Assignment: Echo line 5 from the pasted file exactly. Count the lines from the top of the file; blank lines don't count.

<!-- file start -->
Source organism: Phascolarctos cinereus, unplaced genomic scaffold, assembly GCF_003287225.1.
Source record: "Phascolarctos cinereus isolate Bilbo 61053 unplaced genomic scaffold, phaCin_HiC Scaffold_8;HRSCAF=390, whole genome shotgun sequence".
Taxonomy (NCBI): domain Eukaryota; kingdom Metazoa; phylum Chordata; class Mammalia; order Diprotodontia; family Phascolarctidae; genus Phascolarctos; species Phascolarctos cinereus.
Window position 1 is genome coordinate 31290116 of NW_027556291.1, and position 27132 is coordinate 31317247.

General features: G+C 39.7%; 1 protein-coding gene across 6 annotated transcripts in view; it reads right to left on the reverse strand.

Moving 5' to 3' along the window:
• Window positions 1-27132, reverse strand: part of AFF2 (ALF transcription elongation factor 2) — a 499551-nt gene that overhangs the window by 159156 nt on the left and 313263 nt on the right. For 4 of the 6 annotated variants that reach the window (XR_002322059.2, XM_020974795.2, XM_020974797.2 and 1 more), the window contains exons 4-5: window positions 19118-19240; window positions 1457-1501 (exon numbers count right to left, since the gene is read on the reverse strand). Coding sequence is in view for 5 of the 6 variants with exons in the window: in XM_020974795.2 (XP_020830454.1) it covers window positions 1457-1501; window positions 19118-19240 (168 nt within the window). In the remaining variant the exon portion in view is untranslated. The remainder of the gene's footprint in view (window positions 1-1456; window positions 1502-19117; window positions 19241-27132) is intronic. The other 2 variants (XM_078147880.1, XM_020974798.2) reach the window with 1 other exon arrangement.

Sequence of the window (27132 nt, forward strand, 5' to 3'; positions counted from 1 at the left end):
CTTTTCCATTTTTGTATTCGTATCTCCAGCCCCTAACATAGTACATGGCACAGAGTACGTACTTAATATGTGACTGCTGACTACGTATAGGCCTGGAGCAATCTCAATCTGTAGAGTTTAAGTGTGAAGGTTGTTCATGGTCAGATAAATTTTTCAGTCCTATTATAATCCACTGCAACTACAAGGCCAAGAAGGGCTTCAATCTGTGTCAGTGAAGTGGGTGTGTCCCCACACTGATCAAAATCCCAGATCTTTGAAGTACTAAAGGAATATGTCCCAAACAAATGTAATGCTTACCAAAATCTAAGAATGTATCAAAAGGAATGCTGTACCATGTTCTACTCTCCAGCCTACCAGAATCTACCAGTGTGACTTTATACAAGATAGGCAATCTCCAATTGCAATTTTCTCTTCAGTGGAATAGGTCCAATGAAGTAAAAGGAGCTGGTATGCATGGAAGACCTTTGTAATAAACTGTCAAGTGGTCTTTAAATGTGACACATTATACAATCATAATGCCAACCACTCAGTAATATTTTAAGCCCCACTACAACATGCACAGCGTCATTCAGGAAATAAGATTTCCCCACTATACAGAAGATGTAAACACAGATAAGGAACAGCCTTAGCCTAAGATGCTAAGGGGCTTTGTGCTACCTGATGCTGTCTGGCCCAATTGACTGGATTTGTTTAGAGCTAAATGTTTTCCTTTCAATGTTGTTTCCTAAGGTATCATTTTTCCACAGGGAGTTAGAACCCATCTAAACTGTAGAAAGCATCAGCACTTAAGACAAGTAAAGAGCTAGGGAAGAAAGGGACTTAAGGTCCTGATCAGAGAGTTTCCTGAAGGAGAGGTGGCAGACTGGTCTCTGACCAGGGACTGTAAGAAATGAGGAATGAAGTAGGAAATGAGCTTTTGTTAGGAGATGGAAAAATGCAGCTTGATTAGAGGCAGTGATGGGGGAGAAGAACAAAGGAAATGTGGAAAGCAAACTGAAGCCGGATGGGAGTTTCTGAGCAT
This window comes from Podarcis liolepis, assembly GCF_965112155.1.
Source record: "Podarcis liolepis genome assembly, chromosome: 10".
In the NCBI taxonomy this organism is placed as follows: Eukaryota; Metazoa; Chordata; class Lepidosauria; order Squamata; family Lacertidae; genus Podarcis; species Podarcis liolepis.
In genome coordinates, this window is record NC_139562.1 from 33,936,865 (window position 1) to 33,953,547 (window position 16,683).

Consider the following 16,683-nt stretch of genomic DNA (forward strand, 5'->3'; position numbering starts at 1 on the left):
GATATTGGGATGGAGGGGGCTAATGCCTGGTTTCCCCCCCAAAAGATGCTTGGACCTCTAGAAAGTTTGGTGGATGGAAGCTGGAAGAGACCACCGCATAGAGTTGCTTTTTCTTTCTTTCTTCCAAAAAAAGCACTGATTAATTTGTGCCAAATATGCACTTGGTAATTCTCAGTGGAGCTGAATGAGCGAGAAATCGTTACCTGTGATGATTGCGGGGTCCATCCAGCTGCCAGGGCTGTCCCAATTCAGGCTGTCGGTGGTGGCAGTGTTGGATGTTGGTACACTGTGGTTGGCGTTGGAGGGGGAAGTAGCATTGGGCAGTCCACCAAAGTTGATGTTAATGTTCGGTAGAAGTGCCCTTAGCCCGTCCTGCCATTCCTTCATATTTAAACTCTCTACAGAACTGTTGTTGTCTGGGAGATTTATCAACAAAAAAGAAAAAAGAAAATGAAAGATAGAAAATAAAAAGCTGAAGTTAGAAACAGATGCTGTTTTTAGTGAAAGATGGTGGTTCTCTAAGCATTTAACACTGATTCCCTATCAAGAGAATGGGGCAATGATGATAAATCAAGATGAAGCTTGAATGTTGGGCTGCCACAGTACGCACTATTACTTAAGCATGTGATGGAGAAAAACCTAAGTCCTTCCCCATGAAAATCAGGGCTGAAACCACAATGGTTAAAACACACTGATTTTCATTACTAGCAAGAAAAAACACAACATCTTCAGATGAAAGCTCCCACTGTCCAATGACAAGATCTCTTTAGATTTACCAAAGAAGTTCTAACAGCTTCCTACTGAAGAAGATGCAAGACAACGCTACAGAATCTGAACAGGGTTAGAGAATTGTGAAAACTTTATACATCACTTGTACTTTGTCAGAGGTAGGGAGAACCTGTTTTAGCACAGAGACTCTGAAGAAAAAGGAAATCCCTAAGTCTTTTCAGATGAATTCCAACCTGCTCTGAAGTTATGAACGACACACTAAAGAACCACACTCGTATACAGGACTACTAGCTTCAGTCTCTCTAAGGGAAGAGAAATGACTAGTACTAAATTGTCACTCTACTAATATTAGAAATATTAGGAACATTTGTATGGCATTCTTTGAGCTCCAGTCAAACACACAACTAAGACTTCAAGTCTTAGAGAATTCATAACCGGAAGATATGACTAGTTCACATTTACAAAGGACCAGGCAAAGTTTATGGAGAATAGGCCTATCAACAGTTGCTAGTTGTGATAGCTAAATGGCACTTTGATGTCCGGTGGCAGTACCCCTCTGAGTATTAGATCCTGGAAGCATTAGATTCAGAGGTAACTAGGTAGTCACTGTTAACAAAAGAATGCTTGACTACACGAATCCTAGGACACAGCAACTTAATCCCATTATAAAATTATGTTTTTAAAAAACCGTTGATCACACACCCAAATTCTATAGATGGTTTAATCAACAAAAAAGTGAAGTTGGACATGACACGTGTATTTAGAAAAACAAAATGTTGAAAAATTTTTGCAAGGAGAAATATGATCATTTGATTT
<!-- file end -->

General features: G+C 39.7%; 1 protein-coding gene across 6 annotated transcripts in view; it reads right to left on the reverse strand.